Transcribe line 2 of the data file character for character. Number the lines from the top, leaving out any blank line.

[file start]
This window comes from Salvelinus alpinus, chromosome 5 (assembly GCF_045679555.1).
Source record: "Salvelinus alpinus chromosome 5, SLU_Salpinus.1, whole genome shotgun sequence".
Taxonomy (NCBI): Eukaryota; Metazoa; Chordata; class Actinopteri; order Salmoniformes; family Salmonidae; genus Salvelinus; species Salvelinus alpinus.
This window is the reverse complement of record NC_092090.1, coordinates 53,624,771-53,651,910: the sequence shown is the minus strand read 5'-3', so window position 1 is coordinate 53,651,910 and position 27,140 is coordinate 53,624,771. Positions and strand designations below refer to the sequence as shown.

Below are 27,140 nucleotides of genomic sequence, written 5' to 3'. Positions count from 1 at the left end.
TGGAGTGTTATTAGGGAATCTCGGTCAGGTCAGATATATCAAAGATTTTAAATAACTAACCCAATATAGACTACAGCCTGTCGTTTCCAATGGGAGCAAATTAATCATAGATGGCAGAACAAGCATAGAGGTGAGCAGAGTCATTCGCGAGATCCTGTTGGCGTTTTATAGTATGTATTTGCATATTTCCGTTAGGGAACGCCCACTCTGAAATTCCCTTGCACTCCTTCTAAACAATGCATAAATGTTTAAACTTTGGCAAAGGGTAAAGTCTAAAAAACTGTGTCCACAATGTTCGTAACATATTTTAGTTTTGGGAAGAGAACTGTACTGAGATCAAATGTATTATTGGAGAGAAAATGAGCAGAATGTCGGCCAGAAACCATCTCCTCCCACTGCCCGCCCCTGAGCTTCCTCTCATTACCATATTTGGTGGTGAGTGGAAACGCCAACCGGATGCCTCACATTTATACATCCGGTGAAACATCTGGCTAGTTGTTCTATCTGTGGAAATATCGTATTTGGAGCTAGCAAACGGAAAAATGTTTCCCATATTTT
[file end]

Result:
Source record: "Salvelinus alpinus chromosome 5, SLU_Salpinus.1, whole genome shotgun sequence".